After General Richard Montgomery’s early success in Montreal, he and Colonel Benedict Arnold attempted to take Quebec in the middle of the night between December 31, 1775 and January 1, 1776. Montgomery lost his life and Arnold was wounded in the action; half of their men were also lost to death, injury or capture and Quebec remained in British control. The colonists’ ill-conceived, pre-emptive attack on Canada ended in disaster. Instead of winning French Canadians to the Patriot cause, it led only to a huge loss of life among Patriot forces.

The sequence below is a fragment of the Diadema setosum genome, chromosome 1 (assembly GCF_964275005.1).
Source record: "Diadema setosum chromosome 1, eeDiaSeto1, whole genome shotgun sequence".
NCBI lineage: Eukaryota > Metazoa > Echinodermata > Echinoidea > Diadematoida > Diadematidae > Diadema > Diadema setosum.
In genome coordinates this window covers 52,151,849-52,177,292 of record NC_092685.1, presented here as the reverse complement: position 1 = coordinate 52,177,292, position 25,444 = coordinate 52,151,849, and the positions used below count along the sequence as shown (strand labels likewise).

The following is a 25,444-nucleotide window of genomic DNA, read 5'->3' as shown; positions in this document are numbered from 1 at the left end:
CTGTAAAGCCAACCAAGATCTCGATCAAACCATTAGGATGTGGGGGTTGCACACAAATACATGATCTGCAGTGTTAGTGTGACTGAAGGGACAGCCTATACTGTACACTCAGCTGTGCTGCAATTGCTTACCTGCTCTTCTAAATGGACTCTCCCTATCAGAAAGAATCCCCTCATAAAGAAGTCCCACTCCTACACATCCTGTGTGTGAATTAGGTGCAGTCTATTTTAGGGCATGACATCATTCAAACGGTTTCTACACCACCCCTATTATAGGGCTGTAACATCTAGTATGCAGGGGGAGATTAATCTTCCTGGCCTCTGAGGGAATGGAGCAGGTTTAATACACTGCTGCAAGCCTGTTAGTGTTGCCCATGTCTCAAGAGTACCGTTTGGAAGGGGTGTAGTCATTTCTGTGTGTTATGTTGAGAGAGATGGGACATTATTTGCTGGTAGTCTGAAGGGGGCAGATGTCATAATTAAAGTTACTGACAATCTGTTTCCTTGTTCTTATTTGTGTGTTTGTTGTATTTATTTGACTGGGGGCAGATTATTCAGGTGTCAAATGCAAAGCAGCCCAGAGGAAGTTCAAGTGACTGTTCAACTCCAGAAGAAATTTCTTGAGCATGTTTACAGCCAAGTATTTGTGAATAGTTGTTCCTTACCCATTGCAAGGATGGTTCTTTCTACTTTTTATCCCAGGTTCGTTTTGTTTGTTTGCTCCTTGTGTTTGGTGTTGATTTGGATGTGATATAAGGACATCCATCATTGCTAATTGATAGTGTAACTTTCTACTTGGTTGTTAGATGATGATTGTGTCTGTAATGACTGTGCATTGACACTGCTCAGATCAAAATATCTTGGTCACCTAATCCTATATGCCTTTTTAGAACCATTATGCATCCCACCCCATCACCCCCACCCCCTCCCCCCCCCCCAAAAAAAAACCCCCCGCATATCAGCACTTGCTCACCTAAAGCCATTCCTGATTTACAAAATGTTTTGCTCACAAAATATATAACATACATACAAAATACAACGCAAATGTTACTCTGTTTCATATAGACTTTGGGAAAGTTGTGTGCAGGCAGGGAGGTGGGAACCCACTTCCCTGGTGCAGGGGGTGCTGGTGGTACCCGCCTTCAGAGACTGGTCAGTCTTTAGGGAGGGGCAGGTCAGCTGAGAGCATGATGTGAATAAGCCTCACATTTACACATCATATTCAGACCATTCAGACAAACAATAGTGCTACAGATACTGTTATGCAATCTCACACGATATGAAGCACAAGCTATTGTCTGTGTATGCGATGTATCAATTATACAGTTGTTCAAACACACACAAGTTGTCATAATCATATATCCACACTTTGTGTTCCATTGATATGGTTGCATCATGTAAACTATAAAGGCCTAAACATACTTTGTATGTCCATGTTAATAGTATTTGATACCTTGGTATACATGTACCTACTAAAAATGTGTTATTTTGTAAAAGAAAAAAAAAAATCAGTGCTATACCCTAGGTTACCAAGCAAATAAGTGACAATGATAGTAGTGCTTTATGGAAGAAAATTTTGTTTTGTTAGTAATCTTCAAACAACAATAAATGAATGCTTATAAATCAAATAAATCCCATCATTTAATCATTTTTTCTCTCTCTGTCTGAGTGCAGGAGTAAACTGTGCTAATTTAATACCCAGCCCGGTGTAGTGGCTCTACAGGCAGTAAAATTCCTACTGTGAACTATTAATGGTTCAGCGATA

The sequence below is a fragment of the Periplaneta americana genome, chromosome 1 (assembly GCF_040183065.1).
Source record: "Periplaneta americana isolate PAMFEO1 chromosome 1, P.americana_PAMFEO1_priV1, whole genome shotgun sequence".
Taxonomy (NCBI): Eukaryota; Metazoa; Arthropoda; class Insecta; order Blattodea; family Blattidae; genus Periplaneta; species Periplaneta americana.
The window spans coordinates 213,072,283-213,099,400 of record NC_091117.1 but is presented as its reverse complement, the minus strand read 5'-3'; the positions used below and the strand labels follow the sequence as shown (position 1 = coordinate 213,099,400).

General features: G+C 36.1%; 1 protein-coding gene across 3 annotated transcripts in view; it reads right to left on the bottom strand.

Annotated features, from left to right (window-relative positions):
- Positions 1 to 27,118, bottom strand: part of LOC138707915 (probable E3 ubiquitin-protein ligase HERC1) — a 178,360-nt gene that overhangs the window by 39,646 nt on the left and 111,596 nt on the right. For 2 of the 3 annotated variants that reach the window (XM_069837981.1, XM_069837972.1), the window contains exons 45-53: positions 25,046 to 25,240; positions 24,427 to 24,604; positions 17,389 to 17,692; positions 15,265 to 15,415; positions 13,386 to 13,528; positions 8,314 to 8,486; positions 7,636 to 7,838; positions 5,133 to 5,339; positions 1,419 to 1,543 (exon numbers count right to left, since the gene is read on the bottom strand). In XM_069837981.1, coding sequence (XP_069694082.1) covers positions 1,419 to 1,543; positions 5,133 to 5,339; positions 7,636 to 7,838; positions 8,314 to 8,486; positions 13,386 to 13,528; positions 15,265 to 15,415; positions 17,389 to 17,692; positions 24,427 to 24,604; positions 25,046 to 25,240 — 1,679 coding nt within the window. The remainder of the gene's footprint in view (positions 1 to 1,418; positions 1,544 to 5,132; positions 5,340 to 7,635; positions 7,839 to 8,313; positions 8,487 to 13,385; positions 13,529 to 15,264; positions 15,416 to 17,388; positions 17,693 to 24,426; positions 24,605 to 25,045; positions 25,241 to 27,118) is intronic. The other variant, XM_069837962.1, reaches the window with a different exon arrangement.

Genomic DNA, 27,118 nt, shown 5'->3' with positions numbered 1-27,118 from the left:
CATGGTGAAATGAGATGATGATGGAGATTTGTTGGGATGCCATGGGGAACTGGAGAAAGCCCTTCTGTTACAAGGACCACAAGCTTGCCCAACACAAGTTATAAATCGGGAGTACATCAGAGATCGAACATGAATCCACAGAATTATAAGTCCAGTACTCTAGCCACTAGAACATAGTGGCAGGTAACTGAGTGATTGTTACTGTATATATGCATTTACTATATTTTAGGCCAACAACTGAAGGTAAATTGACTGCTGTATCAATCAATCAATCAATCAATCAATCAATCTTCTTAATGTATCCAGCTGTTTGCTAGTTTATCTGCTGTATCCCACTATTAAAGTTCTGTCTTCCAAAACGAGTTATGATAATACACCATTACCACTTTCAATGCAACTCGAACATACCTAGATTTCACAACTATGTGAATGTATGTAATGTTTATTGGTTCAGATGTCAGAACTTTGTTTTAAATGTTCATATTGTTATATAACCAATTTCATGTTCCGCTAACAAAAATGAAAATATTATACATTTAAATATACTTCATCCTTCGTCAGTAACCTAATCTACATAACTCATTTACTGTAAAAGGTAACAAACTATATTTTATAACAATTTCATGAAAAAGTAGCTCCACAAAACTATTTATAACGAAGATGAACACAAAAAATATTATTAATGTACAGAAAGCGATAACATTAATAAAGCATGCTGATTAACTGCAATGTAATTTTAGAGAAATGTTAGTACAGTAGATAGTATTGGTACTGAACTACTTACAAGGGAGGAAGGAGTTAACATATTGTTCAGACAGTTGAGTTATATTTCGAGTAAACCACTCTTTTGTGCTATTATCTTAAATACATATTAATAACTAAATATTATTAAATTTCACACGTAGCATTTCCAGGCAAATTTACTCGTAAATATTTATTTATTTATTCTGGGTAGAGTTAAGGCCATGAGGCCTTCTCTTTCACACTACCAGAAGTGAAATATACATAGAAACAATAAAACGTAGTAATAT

After the defeat at Quebec, the battered and ailing Patriots remained outside the city with the help of additional supplies and reinforcements. As the Royal Navy sailed towards Quebec in May, the Patriots were already in retreat towards Montreal. Governor Carleton pursued the Patriots, who turned to fight on June 8 at Trois-Rivieres, halfway between the two cities. Although the highly trained Redcoats and German mercenaries made quick work of the colonists, killing 25, wounding 140 and capturing 236, Carleton allowed the rest of the 2,500-man force to complete their retreat to Montreal. It was a temporary respite for the Patriots: by June 15, Montreal too had returned to British control. Arnold saw that the Patriots’ priorities had changed and wrote to Sullivan, “let us quit and secure our own country before it is too late.”